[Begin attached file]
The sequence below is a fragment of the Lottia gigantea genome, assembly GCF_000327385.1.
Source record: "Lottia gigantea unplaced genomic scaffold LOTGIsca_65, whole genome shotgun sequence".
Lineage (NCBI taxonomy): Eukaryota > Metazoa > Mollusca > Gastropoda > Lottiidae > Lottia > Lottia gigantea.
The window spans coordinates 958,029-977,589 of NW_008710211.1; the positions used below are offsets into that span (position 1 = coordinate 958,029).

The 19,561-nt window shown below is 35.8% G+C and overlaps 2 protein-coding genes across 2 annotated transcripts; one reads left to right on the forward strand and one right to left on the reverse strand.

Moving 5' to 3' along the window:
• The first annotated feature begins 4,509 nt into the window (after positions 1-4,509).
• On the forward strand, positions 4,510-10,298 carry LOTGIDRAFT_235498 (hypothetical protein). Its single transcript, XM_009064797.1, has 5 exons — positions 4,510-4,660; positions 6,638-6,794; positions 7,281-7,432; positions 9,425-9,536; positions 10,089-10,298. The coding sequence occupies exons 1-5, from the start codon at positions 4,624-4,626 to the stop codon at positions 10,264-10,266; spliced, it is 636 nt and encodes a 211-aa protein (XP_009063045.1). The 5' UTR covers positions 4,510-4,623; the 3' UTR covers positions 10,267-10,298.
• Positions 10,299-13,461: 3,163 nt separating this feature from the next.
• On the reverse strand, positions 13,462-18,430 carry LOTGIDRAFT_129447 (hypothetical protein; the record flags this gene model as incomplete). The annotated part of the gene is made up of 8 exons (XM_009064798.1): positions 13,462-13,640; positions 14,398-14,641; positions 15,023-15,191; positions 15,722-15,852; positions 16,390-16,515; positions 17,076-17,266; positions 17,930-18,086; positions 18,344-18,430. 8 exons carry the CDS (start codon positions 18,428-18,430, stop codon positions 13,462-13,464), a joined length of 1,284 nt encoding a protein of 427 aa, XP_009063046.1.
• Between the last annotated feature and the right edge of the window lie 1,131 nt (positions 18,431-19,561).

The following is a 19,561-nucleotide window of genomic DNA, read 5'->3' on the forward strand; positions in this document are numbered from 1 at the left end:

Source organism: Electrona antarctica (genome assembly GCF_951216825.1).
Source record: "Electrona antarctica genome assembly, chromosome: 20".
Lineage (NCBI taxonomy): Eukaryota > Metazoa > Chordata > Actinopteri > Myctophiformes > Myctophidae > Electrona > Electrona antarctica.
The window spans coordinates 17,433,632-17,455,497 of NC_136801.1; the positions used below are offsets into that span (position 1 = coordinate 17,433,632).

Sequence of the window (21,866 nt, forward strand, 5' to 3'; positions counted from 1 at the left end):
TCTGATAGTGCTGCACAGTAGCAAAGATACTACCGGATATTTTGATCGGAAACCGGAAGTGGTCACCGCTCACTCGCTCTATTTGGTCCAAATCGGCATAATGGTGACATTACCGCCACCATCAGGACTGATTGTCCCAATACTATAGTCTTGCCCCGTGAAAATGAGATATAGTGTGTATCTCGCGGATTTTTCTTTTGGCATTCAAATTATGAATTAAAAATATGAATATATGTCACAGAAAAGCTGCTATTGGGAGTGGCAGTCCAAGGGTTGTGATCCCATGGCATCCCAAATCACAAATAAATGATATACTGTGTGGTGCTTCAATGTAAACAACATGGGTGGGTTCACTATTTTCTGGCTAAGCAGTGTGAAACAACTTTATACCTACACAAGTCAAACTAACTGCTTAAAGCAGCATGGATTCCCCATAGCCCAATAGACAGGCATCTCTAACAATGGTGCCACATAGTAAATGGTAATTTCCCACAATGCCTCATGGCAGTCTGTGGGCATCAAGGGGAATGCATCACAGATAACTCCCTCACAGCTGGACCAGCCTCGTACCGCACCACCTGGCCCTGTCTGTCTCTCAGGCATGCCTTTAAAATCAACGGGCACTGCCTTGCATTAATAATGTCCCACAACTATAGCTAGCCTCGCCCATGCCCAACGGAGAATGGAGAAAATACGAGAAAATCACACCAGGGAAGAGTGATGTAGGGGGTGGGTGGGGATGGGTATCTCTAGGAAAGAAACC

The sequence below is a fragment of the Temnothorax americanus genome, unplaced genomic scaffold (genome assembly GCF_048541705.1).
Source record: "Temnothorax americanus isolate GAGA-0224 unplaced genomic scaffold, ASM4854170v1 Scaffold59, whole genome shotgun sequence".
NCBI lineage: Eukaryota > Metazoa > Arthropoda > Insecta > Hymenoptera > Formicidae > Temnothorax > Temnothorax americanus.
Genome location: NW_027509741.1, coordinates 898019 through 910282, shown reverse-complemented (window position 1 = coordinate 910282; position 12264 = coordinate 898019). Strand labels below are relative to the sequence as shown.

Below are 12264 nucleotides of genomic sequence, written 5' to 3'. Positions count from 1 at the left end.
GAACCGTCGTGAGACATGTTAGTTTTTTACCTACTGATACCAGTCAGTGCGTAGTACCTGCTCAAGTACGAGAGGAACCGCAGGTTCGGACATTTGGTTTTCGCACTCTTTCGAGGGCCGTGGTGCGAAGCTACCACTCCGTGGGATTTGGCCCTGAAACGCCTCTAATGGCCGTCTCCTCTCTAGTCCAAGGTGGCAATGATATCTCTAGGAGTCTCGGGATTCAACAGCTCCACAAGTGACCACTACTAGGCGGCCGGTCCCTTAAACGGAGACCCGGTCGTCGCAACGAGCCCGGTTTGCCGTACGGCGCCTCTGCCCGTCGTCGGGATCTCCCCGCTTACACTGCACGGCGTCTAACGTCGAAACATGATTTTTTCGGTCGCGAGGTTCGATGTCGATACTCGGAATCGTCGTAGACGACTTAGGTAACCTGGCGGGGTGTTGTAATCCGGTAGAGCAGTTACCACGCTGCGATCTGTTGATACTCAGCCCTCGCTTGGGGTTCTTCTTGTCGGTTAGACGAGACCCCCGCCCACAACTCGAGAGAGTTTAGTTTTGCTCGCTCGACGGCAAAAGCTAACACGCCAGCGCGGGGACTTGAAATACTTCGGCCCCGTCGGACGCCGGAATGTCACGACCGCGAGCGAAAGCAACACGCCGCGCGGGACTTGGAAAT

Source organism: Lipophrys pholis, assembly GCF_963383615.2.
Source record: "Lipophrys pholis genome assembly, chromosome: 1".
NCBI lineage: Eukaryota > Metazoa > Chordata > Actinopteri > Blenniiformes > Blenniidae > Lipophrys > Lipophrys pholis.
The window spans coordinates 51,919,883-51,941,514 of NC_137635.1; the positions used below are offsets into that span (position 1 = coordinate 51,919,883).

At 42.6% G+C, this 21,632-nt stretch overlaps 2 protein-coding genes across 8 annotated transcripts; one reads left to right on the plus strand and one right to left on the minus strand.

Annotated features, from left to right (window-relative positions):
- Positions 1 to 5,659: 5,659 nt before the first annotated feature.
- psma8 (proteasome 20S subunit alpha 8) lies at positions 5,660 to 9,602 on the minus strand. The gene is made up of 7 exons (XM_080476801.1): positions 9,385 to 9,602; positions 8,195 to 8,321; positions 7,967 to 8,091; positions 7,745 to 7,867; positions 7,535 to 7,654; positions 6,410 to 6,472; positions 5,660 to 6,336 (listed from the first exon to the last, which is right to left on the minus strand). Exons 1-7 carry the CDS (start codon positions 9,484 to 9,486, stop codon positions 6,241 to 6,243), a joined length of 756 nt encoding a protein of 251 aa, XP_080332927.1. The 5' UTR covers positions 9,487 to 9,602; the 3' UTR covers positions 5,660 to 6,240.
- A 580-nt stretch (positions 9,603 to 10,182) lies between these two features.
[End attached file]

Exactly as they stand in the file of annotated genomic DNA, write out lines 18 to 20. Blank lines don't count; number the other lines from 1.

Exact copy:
TCTGATAGTGCTGCACAGTAGCAAAGATACTACCGGATATTTTGATCGGAAACCGGAAGTGGTCACCGCTCACTCGCTCTATTTGGTCCAAATCGGCATAATGGTGACATTACCGCCACCATCAGGACTGATTGTCCCAATACTATAGTCTTGCCCCGTGAAAATGAGATATAGTGTGTATCTCGCGGATTTTTCTTTTGGCATTCAAATTATGAATTAAAAATATGAATATATGTCACAGAAAAGCTGCTATTGGGAGTGGCAGTCCAAGGGTTGTGATCCCATGGCATCCCAAATCACAAATAAATGATATACTGTGTGGTGCTTCAATGTAAACAACATGGGTGGGTTCACTATTTTCTGGCTAAGCAGTGTGAAACAACTTTATACCTACACAAGTCAAACTAACTGCTTAAAGCAGCATGGATTCCCCATAGCCCAATAGACAGGCATCTCTAACAATGGTGCCACATAGTAAATGGTAATTTCCCACAATGCCTCATGGCAGTCTGTGGGCATCAAGGGGAATGCATCACAGATAACTCCCTCACAGCTGGACCAGCCTCGTACCGCACCACCTGGCCCTGTCTGTCTCTCAGGCATGCCTTTAAAATCAACGGGCACTGCCTTGCATTAATAATGTCCCACAACTATAGCTAGCCTCGCCCATGCCCAACGGAGAATGGAGAAAATACGAGAAAATCACACCAGGGAAGAGTGATGTAGGGGGTGGGTGGGGATGGGTATCTCTAGGAAAGAAACC

The sequence below is a fragment of the Temnothorax americanus genome, unplaced genomic scaffold (genome assembly GCF_048541705.1).
Source record: "Temnothorax americanus isolate GAGA-0224 unplaced genomic scaffold, ASM4854170v1 Scaffold59, whole genome shotgun sequence".